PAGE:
6 Tips For Writing a Professional Resignation Letter

One of the most often overlooked parts of leaving any job is the resignation letter, but it can often have a large effect on how you are remembered.

When you are transitioning from one job to another it’s natural to focus most of your time on your next opportunity, but taking care of unfinished business at your current employer is just as important. One of the most important aspects of this is the resignation letter.

The resignation letter serves as notice that you will be leaving the company and more importantly as a way to leave a good impression. A resignation letter goes into your employee file and is often an important part of your legacy at the company. How you are remembered at your old job can affect your future success in more way than you may think.

So what should you include in a resignation letter? Remember that the letter is a written reminder that will be around long after you are gone; make sure it’s professional and accurately reflects your appreciation for the opportunity you’ve had. Here’s what you’ll want to include in it:

  • Explain very briefly why you are leaving, and do so in a positive way. Emphasize how your new opportunity is a better fit for you because of location, compensation, or other reasons that are out of your current employer’s control.
  • Include the date that you will be leaving. This is the simplest part of any resignation letter, but is often missed by employees.
  • Thank your employer for the opportunity he or she has given you. Regardless of the reasons that you are leaving, it’s important to show appreciation to the person or people who hired you, managed you and ideally helped you grow. Save this for the end of the letter so you can finish on a positive note.

The most important thing about a resignation letter isn’t always what you include in it, but instead what you leave out. Here are 3 things you should never include in your resignation letter:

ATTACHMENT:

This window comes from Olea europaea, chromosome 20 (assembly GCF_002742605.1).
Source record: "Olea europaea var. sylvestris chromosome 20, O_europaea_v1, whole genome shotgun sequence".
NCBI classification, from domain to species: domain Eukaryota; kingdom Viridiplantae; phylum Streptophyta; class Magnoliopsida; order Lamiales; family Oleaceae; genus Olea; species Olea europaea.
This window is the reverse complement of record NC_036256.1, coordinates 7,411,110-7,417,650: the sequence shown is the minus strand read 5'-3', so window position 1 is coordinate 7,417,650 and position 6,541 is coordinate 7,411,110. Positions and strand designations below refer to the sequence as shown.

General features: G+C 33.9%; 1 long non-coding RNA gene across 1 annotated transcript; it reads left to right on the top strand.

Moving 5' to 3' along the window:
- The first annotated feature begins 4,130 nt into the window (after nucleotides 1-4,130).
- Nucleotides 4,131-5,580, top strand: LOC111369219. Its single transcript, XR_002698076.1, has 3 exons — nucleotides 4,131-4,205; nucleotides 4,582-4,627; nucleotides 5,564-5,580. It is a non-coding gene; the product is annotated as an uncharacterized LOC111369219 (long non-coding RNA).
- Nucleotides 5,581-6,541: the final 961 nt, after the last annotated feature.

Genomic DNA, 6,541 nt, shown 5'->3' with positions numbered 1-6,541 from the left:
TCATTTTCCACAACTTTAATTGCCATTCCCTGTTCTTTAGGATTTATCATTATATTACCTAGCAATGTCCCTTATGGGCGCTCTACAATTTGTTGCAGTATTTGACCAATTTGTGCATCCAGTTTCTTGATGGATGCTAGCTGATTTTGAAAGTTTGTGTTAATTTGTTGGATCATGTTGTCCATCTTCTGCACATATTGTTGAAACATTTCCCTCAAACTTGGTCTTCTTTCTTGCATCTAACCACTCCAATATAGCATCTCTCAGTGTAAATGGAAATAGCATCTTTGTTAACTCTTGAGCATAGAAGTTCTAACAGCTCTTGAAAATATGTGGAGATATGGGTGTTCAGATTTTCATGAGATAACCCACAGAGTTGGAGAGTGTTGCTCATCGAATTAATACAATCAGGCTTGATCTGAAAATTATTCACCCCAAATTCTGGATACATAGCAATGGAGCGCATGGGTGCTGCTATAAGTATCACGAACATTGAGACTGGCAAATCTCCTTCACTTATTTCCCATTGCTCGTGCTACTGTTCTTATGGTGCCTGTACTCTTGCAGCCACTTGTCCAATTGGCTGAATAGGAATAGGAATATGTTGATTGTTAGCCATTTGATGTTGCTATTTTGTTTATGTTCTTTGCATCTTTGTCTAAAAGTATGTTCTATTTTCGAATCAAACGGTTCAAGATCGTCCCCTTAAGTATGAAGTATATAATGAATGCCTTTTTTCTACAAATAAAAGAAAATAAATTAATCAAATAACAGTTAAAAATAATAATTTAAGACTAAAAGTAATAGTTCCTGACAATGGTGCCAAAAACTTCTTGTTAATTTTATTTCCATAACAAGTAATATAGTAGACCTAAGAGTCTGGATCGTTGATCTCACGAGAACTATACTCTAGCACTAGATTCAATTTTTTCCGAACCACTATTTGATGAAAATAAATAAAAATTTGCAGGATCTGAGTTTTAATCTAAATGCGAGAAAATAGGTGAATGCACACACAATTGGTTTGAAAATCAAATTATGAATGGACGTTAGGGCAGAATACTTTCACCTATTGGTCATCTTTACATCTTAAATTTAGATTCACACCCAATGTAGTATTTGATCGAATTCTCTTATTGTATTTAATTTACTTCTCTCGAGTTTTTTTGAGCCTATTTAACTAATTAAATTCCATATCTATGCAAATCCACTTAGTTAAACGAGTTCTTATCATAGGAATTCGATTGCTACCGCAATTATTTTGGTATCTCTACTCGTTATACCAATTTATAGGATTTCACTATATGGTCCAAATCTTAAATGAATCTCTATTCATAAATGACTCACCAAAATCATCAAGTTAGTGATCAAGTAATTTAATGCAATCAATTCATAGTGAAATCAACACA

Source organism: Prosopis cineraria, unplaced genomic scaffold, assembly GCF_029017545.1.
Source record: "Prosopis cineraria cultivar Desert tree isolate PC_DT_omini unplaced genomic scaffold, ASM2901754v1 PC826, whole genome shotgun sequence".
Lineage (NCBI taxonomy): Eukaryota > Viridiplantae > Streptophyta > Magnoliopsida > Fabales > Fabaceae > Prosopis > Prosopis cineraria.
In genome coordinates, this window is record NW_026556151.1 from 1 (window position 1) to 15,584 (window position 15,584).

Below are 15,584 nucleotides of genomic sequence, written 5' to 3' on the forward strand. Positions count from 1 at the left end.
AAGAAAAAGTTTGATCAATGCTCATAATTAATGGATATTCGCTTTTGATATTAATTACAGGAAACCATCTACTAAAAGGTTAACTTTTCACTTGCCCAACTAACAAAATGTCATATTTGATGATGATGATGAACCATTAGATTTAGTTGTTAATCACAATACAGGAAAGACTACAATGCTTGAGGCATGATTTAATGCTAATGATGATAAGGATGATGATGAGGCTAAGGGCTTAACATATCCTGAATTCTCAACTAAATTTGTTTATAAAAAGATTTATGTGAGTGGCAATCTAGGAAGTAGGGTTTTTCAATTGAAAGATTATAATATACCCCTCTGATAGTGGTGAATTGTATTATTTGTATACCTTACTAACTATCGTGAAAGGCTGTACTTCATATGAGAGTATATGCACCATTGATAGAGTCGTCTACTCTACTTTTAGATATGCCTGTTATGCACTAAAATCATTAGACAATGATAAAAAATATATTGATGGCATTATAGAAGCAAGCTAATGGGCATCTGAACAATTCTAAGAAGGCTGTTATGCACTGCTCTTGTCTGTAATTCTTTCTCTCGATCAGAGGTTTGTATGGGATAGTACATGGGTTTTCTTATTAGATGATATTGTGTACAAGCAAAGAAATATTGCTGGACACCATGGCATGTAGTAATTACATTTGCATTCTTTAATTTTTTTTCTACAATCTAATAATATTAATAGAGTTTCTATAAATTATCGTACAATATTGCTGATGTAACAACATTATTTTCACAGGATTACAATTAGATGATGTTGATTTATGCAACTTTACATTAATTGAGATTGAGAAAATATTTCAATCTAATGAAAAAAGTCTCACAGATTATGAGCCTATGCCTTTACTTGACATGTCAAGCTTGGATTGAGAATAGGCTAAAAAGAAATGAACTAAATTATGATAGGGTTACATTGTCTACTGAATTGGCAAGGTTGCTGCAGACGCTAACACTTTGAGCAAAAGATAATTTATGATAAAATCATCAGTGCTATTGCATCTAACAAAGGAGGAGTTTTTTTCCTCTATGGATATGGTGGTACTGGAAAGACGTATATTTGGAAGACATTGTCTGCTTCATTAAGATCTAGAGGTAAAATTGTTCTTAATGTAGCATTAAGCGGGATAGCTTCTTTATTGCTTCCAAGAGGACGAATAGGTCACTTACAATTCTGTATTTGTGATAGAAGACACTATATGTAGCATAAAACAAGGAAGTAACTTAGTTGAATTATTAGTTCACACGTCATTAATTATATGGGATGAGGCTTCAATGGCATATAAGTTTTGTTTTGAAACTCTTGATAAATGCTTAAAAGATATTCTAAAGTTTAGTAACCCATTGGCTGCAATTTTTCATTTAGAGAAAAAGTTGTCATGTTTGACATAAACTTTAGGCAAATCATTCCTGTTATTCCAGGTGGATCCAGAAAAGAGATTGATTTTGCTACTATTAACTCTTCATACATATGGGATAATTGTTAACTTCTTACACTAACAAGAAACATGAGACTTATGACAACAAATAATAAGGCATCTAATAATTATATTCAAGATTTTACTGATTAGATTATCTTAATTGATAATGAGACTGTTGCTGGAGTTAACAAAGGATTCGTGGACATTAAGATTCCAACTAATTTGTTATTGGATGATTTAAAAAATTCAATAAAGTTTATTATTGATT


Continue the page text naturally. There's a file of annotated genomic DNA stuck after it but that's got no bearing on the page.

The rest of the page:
1. Do not describe aspects of the current position that you did not enjoy. The goal of a resignation letter is to leave a good memory with your employer, not to pick a fight or have the last word.

2. Do not lie about the reasons that you are leaving. Focus on the benefits of your new opportunity as the reason behind your decision making, but do not make anything up; any lies may come back to bite you down the road.

3. Do not make it generic. If you are not genuine in your letter it will not be remembered, and this is an ideal chance to leave a good impression. Make the letter specific to yourself, your new opportunity, and your employer..

These are some basic tips for writing a resignation letter however every situation is unique. If you’ve worked in your current role for at least a year you should have a good feel for how your boss thinks, and how the company culture operates – use that to your advantage. And just remember – you should leave a job the same way you started it; respectfully, professionally and with appreciation.

References:

Letter Writing Guide

Job Seekers Advice

About.com Job Search

WSJ



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